Nir Shavit is a professor of Electrical Engineering and Computer Science at MIT, and a professor of Computer Science at Tel Aviv University. A co-recipient with Maurice Herlihy of the 2004 Gödel Prize for their paper titled “The Topological Structure of Asynchronous Computation,” he co-authored the textbook The Art of Multiprocessor Programming with Herlihy. Shavit received B.Sc. and M.Sc. degrees in Computer Science from The Technion – Israel Institute of Technology, and a Ph.D. degree in Computer Science from the Hebrew University in Jerusalem.
Dan Touitou has spent the last 15 years working for the data storage and networking industries. He is currently Chief Technology Officer at Toga Networks, a company providing consulting services to network equipment vendors. Before that he was a Distinguished Engineer at Cisco Systems. He received a B.Sc. degree in Computer Science from the Technion – Israel Institute of Technology and M.Sc. and Ph.D. degrees from Tel Aviv University.
The Dijkstra Prize includes an award of $2,000, and is named in honor of Edsger W. Dijkstra, a pioneer in distributed computing. He received the 1972 ACM A.M. Turing Award for fundamental contributions to developing programming languages. The Dijkstra Prize is given for outstanding papers on the principles of distributed computing, whose significance and impact on the theory and/or practice of distributed computing have been evident for at least a decade.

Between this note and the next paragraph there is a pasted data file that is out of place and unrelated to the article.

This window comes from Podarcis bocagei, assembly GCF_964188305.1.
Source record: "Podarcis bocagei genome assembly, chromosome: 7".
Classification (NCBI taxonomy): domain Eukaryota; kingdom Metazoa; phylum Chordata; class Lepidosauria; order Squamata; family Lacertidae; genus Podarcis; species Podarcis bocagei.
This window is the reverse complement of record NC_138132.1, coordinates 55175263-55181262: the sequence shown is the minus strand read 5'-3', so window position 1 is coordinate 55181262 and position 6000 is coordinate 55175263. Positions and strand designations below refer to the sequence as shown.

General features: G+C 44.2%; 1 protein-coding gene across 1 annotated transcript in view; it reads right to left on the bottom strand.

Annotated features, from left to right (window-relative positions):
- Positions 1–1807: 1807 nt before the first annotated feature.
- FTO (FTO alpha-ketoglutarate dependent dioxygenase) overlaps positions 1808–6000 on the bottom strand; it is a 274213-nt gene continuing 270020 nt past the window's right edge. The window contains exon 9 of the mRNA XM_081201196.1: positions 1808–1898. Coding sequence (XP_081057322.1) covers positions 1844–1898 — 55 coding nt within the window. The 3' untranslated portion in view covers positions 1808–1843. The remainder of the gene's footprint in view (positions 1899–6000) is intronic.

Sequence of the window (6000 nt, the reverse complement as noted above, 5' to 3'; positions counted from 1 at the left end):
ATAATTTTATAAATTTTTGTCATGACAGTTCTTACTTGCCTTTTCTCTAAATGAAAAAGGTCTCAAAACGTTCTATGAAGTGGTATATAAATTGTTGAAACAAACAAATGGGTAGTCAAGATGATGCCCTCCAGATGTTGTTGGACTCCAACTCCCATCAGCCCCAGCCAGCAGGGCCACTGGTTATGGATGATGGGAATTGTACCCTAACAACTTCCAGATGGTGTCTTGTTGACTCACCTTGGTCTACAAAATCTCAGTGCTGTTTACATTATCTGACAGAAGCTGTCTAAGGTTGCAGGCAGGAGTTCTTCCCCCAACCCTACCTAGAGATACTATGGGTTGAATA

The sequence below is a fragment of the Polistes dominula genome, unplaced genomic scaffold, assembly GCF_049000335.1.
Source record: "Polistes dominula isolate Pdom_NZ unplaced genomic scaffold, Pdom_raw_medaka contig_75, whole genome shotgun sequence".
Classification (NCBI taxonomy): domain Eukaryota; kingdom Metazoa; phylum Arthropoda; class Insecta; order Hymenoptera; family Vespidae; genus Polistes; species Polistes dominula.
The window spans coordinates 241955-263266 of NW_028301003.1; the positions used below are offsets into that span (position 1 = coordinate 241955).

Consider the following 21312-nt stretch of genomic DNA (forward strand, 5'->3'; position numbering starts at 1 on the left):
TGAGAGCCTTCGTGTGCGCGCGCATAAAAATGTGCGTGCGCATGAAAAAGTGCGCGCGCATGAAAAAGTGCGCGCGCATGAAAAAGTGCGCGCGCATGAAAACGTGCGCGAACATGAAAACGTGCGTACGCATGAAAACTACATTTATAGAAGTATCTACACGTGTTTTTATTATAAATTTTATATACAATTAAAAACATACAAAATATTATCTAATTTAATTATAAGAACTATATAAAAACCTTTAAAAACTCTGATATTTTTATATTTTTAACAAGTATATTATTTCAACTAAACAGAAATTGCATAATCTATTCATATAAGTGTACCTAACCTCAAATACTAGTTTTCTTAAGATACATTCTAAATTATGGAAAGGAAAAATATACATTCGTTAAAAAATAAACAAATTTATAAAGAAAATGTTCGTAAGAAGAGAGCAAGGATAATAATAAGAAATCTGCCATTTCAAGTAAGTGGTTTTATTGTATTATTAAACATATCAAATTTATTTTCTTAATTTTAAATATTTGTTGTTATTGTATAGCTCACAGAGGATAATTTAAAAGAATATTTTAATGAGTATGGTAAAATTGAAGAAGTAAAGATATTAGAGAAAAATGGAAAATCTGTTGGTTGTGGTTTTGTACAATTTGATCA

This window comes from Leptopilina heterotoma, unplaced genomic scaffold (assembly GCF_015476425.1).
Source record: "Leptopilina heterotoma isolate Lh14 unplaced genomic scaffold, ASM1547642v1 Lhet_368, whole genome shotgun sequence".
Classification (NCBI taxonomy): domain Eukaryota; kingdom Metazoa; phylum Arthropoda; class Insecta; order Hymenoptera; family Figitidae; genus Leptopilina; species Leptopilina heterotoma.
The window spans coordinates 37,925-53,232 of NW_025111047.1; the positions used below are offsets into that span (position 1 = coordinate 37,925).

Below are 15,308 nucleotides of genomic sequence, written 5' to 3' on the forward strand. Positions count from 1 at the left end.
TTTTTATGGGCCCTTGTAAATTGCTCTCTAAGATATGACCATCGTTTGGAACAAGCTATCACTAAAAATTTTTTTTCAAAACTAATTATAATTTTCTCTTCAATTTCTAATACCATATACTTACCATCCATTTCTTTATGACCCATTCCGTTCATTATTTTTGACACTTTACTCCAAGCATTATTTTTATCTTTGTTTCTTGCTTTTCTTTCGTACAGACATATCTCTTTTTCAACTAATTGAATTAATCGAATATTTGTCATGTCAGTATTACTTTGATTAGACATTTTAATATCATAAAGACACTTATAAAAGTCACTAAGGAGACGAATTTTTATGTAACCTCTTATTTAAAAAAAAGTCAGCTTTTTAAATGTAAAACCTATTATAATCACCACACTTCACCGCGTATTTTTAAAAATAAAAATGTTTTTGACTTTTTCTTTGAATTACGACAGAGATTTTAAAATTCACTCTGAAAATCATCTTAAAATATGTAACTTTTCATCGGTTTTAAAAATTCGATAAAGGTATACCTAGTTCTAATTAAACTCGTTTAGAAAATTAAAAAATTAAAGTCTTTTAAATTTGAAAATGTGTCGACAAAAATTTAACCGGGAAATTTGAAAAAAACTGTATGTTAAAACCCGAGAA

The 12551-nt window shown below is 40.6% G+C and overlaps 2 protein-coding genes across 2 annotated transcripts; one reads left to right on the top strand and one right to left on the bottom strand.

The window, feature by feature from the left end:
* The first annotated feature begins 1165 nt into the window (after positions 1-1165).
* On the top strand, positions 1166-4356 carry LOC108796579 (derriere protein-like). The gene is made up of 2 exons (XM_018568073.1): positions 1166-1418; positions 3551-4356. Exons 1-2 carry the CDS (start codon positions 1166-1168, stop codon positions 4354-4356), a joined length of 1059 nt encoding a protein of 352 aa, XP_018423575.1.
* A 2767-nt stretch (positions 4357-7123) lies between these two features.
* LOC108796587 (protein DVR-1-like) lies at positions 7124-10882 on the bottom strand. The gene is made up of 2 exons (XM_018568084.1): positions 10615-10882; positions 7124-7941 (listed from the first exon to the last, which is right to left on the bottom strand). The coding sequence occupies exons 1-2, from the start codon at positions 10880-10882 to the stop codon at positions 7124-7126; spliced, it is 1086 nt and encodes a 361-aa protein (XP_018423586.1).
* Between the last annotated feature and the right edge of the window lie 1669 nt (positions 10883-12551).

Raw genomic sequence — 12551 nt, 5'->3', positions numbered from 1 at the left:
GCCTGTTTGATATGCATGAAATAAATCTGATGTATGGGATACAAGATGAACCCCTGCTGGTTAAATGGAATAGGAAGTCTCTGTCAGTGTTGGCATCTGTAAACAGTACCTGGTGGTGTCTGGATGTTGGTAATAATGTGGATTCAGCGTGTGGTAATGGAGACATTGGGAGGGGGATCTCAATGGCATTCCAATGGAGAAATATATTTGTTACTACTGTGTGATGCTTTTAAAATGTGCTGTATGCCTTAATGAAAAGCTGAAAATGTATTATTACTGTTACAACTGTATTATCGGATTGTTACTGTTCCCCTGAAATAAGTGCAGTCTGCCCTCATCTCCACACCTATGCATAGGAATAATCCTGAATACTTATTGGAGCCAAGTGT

ACM, the Association for Computing Machinery www.acm.org, is the world’s largest educational and scientific computing society, uniting computing educators, researchers and professionals to inspire dialogue, share resources and address the field’s challenges. ACM strengthens the computing profession’s collective voice through strong leadership, promotion of the highest standards, and recognition of technical excellence. ACM supports the professional growth of its members by providing opportunities for life-long learning, career development, and professional networking.
The ACM Special Interest Group on Algorithms and Computation Theory http://sigact.acm.org fosters and promotes the discovery and dissemination of high quality research in the domain of theoretical computer science. The field includes algorithms, data structures, complexity theory, distributed computation, parallel computation, VLSI, machine learning, computational biology, computational geometry, information theory, cryptography, quantum computation, computational number theory and algebra, program semantics and verification, automata theory, and the study of randomness. Work in this field is often distinguished by its emphasis on mathematical technique and rigor.
The ACM Special Interest Group on Operating Systems http://sigops.org addresses a broad spectrum of issues associated with operating systems research and development. Members are drawn from a broad community spanning industry, academia, and government. SIGOPS supports many conferences and workshops. Areas of special interest include: interactions with computer architecture, multiprocessing, distributed, mobile computing, networking, resource management, security, and interprocess communication.
The European Association for Theoretical Computer Science http://eatcs.org is an international organization aimed at promoting research in the wide field of the foundations of computer science (ranging from formal languages, abstract computation models, algorithm design and complexity analysis, to applications of logic and semantics in programming). It facilitates the exchange of ideas and results among computer scientists, in particular through the organization of the annual International Conference on Automata, Languages and Programming (ICALP).